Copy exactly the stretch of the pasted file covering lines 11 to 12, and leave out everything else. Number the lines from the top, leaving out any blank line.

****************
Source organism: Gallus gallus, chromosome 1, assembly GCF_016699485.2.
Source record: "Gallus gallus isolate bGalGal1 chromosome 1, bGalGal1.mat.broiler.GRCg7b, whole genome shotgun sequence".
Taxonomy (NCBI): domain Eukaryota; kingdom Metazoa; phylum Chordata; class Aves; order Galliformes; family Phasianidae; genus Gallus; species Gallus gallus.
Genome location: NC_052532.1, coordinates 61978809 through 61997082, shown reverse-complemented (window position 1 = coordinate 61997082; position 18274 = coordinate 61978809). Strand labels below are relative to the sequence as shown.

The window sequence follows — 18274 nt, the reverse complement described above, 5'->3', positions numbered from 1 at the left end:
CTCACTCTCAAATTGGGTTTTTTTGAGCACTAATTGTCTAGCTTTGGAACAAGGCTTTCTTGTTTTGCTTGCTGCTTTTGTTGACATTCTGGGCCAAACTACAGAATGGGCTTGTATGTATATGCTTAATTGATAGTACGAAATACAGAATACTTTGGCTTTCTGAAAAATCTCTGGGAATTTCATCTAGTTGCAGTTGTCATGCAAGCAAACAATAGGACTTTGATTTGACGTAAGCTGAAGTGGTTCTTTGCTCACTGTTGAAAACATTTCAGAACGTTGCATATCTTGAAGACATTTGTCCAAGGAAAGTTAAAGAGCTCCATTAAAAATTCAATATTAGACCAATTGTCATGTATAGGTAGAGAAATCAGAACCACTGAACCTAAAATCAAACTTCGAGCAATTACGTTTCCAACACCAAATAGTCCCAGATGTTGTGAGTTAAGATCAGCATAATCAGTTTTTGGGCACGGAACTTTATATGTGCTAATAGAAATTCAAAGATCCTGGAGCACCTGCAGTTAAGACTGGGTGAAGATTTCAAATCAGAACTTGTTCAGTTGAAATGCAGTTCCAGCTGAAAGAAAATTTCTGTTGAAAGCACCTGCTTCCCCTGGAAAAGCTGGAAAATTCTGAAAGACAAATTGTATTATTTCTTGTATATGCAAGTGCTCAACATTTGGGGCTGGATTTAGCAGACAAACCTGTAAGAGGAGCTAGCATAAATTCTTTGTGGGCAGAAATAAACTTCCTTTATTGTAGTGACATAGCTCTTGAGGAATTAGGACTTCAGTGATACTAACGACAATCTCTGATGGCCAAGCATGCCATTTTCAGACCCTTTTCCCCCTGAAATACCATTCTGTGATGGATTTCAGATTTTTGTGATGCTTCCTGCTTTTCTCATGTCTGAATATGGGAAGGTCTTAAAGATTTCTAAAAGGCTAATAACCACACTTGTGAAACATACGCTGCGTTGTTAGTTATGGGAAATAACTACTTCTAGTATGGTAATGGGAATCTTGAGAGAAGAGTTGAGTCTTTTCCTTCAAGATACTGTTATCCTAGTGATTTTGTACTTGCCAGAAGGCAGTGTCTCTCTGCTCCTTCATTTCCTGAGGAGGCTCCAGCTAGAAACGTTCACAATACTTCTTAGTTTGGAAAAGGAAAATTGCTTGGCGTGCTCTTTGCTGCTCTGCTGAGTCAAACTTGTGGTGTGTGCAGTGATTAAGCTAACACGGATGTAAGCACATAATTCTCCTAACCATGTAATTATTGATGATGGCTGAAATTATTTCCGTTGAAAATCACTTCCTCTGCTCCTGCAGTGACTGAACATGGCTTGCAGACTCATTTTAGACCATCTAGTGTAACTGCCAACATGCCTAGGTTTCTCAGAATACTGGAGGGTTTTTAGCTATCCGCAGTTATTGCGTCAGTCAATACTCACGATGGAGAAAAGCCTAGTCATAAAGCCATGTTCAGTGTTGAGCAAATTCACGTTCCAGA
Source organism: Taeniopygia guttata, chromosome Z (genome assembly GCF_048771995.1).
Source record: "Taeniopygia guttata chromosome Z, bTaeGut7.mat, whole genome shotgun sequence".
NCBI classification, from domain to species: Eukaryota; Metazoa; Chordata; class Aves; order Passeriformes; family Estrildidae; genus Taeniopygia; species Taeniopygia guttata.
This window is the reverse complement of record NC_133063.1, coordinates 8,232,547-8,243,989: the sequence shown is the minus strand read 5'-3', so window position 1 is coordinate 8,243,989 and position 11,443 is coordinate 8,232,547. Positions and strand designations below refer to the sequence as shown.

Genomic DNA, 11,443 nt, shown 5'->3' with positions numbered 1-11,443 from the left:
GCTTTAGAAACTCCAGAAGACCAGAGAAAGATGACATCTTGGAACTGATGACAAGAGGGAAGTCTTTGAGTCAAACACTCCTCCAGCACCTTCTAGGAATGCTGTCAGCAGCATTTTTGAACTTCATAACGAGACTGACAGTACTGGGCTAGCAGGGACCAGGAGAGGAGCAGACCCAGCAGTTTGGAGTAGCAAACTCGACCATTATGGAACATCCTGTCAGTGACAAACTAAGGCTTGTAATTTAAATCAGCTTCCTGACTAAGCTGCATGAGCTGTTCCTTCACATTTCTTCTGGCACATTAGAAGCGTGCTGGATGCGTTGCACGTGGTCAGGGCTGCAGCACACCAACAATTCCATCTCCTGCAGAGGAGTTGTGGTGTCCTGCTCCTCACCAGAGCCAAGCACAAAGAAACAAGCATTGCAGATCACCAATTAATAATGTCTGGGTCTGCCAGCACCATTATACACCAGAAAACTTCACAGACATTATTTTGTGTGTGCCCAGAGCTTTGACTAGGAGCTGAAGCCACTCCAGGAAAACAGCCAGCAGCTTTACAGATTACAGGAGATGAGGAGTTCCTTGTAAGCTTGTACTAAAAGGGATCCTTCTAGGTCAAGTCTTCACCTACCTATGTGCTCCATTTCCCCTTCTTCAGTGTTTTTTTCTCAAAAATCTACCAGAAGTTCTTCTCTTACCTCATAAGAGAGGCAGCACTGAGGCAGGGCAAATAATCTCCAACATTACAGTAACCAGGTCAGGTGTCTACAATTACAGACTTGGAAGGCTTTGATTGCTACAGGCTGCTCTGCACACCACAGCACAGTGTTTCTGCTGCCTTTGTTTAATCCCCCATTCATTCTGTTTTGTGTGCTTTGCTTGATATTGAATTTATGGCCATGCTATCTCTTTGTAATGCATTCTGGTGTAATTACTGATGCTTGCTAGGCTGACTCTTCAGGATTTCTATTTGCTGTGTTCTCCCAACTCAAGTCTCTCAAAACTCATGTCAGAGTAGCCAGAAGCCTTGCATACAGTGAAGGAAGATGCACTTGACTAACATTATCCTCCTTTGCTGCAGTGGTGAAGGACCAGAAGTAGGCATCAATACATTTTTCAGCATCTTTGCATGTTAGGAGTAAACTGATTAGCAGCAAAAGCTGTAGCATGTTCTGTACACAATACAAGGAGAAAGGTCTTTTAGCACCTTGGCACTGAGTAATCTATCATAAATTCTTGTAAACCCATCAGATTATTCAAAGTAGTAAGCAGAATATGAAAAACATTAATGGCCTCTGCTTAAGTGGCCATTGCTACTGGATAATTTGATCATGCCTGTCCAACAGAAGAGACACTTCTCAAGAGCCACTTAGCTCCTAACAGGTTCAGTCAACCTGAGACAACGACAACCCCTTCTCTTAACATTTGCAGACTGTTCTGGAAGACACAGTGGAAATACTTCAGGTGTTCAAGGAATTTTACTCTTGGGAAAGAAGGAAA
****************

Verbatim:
Genomic DNA, 11,443 nt, shown 5'->3' with positions numbered 1-11,443 from the left:
GCTTTAGAAACTCCAGAAGACCAGAGAAAGATGACATCTTGGAACTGATGACAAGAGGGAAGTCTTTGAGTCAAACACTCCTCCAGCACCTTCTAGGAATGCTGTCAGCAGCATTTTTGAACTTCATAACGAGACTGACAGTACTGGGCTAGCAGGGACCAGGAGAGGAGCAGACCCAGCAGTTTGGAGTAGCAAACTCGACCATTATGGAACATCCTGTCAGTGACAAACTAAGGCTTGTAATTTAAATCAGCTTCCTGACTAAGCTGCATGAGCTGTTCCTTCACATTTCTTCTGGCACATTAGAAGCGTGCTGGATGCGTTGCACGTGGTCAGGGCTGCAGCACACCAACAATTCCATCTCCTGCAGAGGAGTTGTGGTGTCCTGCTCCTCACCAGAGCCAAGCACAAAGAAACAAGCATTGCAGATCACCAATTAATAATGTCTGGGTCTGCCAGCACCATTATACACCAGAAAACTTCACAGACATTATTTTGTGTGTGCCCAGAGCTTTGACTAGGAGCTGAAGCCACTCCAGGAAAACAGCCAGCAGCTTTACAGATTACAGGAGATGAGGAGTTCCTTGTAAGCTTGTACTAAAAGGGATCCTTCTAGGTCAAGTCTTCACCTACCTATGTGCTCCATTTCCCCTTCTTCAGTGTTTTTTTCTCAAAAATCTACCAGAAGTTCTTCTCTTACCTCATAAGAGAGGCAGCACTGAGGCAGGGCAAATAATCTCCAACATTACAGTAACCAGGTCAGGTGTCTACAATTACAGACTTGGAAGGCTTTGATTGCTACAGGCTGCTCTGCACACCACAGCACAGTGTTTCTGCTGCCTTTGTTTAATCCCCCATTCATTCTGTTTTGTGTGCTTTGCTTGATATTGAATTTATGGCCATGCTATCTCTTTGTAATGCATTCTGGTGTAATTACTGATGCTTGCTAGGCTGACTCTTCAGGATTTCTATTTGCTGTGTTCTCCCAACTCAAGTCTCTCAAAACTCATGTCAGAGTAGCCAGAAGCCTTGCATACAGTGAAGGAAGATGCACTTGACTAACATTATCCTCCTTTGCTGCAGTGGTGAAGGACCAGAAGTAGGCATCAATACATTTTTCAGCATCTTTGCATGTTAGGAGTAAACTGATTAGCAGCAAAAGCTGTAGCATGTTCTGTACACAATACAAGGAGAAAGGTCTTTTAGCACCTTGGCACTGAGTAATCTATCATAAATTCTTGTAAACCCATCAGATTATTCAAAGTAGTAAGCAGAATATGAAAAACATTAATGGCCTCTGCTTAAGTGGCCATTGCTACTGGATAATTTGATCATGCCTGTCCAACAGAAGAGACACTTCTCAAGAGCCACTTAGCTCCTAACAGGTTCAGTCAACCTGAGACAACGACAACCCCTTCTCTTAACATTTGCAGACTGTTCTGGAAGACACAGTGGAAATACTTCAGGTGTTCAAGGAATTTTACTCTTGGGAAAGAAGGAAA